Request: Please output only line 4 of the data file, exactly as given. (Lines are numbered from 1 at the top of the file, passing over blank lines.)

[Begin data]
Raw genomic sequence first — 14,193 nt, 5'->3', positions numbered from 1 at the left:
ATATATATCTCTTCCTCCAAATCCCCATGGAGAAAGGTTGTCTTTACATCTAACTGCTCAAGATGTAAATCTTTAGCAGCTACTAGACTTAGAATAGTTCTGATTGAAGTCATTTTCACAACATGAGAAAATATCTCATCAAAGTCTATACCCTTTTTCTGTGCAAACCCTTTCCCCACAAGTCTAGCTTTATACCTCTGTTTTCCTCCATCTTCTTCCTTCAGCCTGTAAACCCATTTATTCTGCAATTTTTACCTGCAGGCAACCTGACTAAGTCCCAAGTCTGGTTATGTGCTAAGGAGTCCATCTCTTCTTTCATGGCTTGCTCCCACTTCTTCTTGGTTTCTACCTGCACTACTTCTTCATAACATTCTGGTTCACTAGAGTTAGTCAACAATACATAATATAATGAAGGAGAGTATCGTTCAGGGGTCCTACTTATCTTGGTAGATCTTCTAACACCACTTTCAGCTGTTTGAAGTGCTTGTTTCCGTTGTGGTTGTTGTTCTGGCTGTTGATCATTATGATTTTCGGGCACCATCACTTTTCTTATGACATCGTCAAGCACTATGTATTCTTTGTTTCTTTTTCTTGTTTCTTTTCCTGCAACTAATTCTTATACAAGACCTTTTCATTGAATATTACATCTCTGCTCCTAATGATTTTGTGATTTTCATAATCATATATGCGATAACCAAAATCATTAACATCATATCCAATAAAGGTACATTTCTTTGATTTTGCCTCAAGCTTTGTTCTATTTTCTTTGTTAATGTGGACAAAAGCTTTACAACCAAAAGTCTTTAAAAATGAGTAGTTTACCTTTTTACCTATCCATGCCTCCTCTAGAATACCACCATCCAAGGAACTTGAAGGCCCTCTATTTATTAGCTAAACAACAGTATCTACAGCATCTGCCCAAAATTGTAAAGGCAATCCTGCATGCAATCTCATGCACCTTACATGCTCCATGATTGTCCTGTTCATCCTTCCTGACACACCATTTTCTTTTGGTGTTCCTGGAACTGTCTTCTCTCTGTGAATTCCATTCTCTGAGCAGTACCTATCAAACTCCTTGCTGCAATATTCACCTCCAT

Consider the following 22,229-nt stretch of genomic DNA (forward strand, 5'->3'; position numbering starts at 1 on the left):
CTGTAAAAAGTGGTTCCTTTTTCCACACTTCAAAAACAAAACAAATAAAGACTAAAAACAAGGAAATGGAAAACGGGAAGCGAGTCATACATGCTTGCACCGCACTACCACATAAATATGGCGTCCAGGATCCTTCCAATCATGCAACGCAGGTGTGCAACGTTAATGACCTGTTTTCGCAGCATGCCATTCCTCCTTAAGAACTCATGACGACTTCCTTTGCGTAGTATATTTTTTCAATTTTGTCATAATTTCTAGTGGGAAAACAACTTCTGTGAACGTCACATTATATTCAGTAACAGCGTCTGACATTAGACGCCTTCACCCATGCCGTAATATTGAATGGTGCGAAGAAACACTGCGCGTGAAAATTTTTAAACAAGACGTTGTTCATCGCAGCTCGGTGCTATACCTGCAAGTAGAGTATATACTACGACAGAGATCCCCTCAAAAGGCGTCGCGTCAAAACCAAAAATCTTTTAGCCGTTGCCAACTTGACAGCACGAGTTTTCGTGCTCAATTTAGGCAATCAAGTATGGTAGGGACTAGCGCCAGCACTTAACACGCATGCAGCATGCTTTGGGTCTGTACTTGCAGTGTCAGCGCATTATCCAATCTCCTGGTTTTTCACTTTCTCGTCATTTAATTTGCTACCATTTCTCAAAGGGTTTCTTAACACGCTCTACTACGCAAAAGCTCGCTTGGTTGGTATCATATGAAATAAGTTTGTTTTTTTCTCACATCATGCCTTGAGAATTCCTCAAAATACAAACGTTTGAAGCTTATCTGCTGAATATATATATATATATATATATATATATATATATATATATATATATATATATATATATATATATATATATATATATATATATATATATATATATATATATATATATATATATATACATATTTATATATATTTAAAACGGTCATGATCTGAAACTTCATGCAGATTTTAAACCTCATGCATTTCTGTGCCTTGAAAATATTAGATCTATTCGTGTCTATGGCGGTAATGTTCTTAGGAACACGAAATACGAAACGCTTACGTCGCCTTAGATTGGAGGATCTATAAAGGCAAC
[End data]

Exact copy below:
CTGTAAAAAGTGGTTCCTTTTTCCACACTTCAAAAACAAAACAAATAAAGACTAAAAACAAGGAAATGGAAAACGGGAAGCGAGTCATACATGCTTGCACCGCACTACCACATAAATATGGCGTCCAGGATCCTTCCAATCATGCAACGCAGGTGTGCAACGTTAATGACCTGTTTTCGCAGCATGCCATTCCTCCTTAAGAACTCATGACGACTTCCTTTGCGTAGTATATTTTTTCAATTTTGTCATAATTTCTAGTGGGAAAACAACTTCTGTGAACGTCACATTATATTCAGTAACAGCGTCTGACATTAGACGCCTTCACCCATGCCGTAATATTGAATGGTGCGAAGAAACACTGCGCGTGAAAATTTTTAAACAAGACGTTGTTCATCGCAGCTCGGTGCTATACCTGCAAGTAGAGTATATACTACGACAGAGATCCCCTCAAAAGGCGTCGCGTCAAAACCAAAAATCTTTTAGCCGTTGCCAACTTGACAGCACGAGTTTTCGTGCTCAATTTAGGCAATCAAGTATGGTAGGGACTAGCGCCAGCACTTAACACGCATGCAGCATGCTTTGGGTCTGTACTTGCAGTGTCAGCGCATTATCCAATCTCCTGGTTTTTCACTTTCTCGTCATTTAATTTGCTACCATTTCTCAAAGGGTTTCTTAACACGCTCTACTACGCAAAAGCTCGCTTGGTTGGTATCATATGAAATAAGTTTGTTTTTTTCTCACATCATGCCTTGAGAATTCCTCAAAATACAAACGTTTGAAGCTTATCTGCTGAATATATATATATATATATATATATATATATATATATATATATATATATATATATATATATATATATATATATATATATATATATATATATATATATATATATATATATATATATACATATTTATATATATTTAAAACGGTCATGATCTGAAACTTCATGCAGATTTTAAACCTCATGCATTTCTGTGCCTTGAAAATATTAGATCTATTCGTGTCTATGGCGGTAATGTTCTTAGGAACACGAAATACGAAACGCTTACGTCGCCTTAGATTGGAGGATCTATAAAGGCAAC